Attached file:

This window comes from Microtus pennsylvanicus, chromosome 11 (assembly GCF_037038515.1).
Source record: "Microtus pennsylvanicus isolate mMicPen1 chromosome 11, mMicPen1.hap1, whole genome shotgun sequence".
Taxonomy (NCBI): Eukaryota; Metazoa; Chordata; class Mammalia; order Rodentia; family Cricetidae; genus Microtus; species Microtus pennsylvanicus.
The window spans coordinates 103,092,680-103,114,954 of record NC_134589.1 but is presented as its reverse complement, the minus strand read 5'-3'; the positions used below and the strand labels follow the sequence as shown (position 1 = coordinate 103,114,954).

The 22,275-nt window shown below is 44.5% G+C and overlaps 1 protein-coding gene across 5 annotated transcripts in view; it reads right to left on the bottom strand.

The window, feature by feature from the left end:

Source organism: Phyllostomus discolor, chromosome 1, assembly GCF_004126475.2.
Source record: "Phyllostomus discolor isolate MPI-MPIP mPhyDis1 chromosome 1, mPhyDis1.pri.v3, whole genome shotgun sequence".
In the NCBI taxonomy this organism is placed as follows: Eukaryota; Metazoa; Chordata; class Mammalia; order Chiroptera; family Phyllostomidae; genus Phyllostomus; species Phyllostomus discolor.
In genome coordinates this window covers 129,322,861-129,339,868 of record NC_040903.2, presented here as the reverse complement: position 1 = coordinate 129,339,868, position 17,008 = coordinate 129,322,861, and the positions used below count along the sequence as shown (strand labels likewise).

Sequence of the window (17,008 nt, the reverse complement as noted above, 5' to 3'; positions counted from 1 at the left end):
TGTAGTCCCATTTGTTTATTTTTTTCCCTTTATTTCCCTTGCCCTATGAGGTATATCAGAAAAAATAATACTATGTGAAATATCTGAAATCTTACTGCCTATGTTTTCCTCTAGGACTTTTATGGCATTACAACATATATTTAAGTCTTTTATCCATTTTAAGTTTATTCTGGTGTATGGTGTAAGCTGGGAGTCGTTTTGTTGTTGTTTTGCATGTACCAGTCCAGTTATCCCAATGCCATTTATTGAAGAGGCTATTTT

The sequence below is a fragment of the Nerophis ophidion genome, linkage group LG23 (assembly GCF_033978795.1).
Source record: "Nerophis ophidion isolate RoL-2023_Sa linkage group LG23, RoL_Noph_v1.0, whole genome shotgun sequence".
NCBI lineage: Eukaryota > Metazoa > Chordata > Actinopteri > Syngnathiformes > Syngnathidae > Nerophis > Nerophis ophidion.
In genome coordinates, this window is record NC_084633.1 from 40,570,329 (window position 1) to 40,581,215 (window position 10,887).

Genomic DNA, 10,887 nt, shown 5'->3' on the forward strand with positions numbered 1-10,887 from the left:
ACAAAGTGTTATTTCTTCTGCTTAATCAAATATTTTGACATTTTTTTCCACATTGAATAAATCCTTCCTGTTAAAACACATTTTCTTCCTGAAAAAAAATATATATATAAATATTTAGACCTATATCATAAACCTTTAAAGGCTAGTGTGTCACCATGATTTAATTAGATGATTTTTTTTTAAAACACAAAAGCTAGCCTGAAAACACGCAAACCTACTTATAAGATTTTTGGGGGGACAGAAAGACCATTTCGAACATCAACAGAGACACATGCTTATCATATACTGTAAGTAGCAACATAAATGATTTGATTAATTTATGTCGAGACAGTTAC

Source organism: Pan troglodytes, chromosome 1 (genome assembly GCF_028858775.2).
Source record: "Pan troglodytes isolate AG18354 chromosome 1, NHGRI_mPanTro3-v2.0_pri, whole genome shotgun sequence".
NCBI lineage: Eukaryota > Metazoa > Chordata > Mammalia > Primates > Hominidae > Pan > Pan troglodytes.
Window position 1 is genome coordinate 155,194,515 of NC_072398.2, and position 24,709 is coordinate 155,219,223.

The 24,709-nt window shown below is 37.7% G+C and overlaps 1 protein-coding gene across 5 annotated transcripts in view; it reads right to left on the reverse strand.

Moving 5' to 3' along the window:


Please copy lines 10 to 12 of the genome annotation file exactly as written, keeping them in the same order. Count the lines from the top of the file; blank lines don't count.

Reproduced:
In genome coordinates this window covers 129,322,861-129,339,868 of record NC_040903.2, presented here as the reverse complement: position 1 = coordinate 129,339,868, position 17,008 = coordinate 129,322,861, and the positions used below count along the sequence as shown (strand labels likewise).

Sequence of the window (17,008 nt, the reverse complement as noted above, 5' to 3'; positions counted from 1 at the left end):
TGTAGTCCCATTTGTTTATTTTTTTCCCTTTATTTCCCTTGCCCTATGAGGTATATCAGAAAAAATAATACTATGTGAAATATCTGAAATCTTACTGCCTATGTTTTCCTCTAGGACTTTTATGGCATTACAACATATATTTAAGTCTTTTATCCATTTTAAGTTTATTCTGGTGTATGGTGTAAGCTGGGAGTCGTTTTGTTGTTGTTTTGCATGTACCAGTCCAGTTATCCCAATGCCATTTATTGAAGAGGCTATTTT